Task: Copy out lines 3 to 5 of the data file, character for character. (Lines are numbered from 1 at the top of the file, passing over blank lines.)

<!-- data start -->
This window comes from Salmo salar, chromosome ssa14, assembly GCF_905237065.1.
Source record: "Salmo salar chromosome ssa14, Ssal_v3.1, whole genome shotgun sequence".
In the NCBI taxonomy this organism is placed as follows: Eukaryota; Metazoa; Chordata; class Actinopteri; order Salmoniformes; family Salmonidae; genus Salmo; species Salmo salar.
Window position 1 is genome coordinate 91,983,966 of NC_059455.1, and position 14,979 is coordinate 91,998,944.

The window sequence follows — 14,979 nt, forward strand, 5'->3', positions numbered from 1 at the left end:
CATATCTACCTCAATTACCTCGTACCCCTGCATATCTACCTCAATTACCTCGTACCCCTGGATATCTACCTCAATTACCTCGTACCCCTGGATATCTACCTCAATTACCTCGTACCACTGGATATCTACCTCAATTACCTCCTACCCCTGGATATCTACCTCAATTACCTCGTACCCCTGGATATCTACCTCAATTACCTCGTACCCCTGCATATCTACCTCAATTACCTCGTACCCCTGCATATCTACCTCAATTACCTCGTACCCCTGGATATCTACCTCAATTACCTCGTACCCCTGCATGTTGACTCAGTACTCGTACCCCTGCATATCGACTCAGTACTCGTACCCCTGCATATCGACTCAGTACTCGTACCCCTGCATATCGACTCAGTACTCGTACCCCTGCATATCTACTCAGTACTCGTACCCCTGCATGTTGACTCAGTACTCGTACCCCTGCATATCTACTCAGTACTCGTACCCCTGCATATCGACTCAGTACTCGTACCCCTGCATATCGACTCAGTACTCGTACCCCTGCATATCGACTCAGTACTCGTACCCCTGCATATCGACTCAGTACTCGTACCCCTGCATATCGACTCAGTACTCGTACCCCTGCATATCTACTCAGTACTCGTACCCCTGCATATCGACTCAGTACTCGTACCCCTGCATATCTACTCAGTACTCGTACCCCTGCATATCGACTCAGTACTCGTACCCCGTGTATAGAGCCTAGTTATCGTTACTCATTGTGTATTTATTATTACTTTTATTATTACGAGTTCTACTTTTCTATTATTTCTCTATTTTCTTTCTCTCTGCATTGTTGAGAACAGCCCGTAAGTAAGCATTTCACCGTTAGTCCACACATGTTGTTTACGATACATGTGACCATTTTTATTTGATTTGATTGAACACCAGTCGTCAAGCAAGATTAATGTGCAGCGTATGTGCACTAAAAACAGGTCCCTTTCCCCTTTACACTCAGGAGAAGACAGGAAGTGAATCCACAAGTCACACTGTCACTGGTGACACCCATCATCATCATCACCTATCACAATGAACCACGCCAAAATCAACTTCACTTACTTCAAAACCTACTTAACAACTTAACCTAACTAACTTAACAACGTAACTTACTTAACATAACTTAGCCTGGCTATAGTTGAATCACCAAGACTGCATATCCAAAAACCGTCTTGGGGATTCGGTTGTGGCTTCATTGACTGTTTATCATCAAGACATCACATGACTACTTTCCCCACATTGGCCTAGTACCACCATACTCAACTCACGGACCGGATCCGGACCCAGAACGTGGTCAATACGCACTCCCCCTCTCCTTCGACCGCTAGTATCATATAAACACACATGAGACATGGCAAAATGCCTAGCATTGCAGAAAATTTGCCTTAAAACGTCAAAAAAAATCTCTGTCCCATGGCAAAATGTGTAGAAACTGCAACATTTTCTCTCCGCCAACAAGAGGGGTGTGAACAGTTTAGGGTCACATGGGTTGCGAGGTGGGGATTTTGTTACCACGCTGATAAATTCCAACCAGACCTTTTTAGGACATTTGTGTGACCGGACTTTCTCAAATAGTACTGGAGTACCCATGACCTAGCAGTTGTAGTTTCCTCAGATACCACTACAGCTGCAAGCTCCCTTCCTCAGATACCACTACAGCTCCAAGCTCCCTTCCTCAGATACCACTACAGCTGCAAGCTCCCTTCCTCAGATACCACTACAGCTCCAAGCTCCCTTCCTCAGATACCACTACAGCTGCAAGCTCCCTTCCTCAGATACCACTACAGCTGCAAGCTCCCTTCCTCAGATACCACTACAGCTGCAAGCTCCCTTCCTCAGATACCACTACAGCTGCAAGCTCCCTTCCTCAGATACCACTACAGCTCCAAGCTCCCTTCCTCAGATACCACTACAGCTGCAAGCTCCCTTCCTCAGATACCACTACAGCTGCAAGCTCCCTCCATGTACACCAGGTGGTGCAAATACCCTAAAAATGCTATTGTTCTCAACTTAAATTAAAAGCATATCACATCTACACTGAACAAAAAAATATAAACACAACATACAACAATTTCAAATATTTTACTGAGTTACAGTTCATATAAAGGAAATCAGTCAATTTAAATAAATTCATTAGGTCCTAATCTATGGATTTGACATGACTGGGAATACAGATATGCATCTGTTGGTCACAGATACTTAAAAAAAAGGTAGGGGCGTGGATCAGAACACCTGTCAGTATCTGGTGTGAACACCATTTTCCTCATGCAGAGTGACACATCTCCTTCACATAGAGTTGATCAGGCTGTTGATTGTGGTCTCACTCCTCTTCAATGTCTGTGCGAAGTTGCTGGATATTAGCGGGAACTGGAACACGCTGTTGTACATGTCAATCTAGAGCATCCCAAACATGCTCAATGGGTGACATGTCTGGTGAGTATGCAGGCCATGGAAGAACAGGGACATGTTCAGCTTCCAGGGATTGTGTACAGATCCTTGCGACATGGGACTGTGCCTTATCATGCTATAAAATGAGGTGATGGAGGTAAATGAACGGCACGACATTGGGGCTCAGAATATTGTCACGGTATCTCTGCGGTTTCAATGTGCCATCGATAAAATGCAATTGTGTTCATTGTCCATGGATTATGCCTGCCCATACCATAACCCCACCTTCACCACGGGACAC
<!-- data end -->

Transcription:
In the NCBI taxonomy this organism is placed as follows: Eukaryota; Metazoa; Chordata; class Actinopteri; order Salmoniformes; family Salmonidae; genus Salmo; species Salmo salar.
Window position 1 is genome coordinate 91,983,966 of NC_059455.1, and position 14,979 is coordinate 91,998,944.

The window sequence follows — 14,979 nt, forward strand, 5'->3', positions numbered from 1 at the left end: